Firstlife by Gena Showalter (2016)

Rating: 2 stars (Did not finish page 70/467)25785357

I tried to like this book, tried to get into it. Really I did, but after 70 pages I had to call it quits. I couldn’t face continuing on for another almost 400 pages. Its not that
the book was necessarily bad, but I felt very little pulling me into the piece at all.

The concept behind the book I find challenging to explain. Partly, because its so complicated, and I barely made it through the first fifth of the book. That being said, at this stage, you’d hope to have a more clarity about the world. Tenley
is a girl in a world where there is a “Firstlife” and then an “Everlife” that follows, where you select where you intend to live out the rest of your days. She stuck in an insane asylum because she refuses to choose one of the two factions – Myriad or Troika – for her Everlife.

I had two big problems with the book that really stopped me from moving forward. First, the world felt ridiculously complicated, and the first few chapters of the book were rich with info-dumping. Part of me was a little bit bored of it all. My second problem (and in my opinion a much bigger issue), was the complete lack of motivation for Tenley’s desire not to choose a side. It’s the crux of the book and I can’t understand why she’s even in the asylum after 70 pages. This to me is a real problem. I can’t follow characters that I simply don’t understand.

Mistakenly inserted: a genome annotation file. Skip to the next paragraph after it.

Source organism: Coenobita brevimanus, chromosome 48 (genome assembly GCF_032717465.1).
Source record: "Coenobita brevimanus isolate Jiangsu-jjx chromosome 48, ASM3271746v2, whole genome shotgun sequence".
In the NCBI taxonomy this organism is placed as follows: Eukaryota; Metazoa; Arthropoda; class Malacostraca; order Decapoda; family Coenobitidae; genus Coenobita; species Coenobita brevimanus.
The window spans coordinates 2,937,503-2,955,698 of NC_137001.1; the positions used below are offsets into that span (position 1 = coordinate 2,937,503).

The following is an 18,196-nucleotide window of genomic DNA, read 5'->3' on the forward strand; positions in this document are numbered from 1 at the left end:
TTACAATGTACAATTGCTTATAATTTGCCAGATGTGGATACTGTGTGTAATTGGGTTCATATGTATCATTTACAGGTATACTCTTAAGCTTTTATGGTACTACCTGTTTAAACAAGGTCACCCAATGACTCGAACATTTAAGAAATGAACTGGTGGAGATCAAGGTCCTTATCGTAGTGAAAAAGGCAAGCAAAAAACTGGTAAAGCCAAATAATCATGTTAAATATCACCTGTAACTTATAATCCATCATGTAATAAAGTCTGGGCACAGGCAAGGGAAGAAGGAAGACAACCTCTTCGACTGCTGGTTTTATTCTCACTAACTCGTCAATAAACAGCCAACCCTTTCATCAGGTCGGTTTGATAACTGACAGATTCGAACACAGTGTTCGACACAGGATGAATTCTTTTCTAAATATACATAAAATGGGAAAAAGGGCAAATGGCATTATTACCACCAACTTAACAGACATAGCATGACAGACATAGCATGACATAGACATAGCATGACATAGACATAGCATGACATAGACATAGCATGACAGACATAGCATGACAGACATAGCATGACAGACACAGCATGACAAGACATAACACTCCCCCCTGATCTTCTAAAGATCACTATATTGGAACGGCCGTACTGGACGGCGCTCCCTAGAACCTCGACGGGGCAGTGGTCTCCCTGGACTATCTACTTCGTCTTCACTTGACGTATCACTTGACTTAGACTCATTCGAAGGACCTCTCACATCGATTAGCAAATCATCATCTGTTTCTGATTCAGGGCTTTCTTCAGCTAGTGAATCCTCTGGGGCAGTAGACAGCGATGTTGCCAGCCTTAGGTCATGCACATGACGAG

There was some mention of her distaste for the factions. But it also mentioned that her parents were Myriad, that her family would lose everything if she didn’t go to Myriad – and I thought – really? Either convince me that she has sound reasons for actually choosing to live in an asylum and remain undecided or recognize that you are leave me to see her as a horribly selfish teenager who has no desire to even save her family. I wasn’t convinced.

I’m slightly familiar with Showalter, as I’ve read the first and second book of her White Rabbit Chronicles, and although I did enjoy the first book, my interest waned on the second and I had abandoned it. Although the writing itself was ‘okay’. There were many descriptions or comparisons that I’d read and thought “I feel like I’ve read this before”. It didn’t feel new and creative to me. It wasn’t bad writing, just not enough to keep me captivated.

So who would I recommend this book to? Well, hard to say. You’d have to be a bigger reader in order to get past the enormous info-dumping that happens in the first chunk of the book. Reviews I’ve read of this book are mixed, some are diehard fans can’t stop raving about it, while others felt the opposite. I didn’t hate it, but to me, there just wasn’t enough there to make me want to finish it. It felt like the second book in the White Rabbit Chronicles all over again.

If you want something new and different, give it a go, but if you need a character you can cling to, this probably isn’t your book.


About K2Harvey

Reading, and writing about it.
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One Response to Firstlife by Gena Showalter (2016)

  1. Marni says:

    I actually found this more enarettining than James Joyce.

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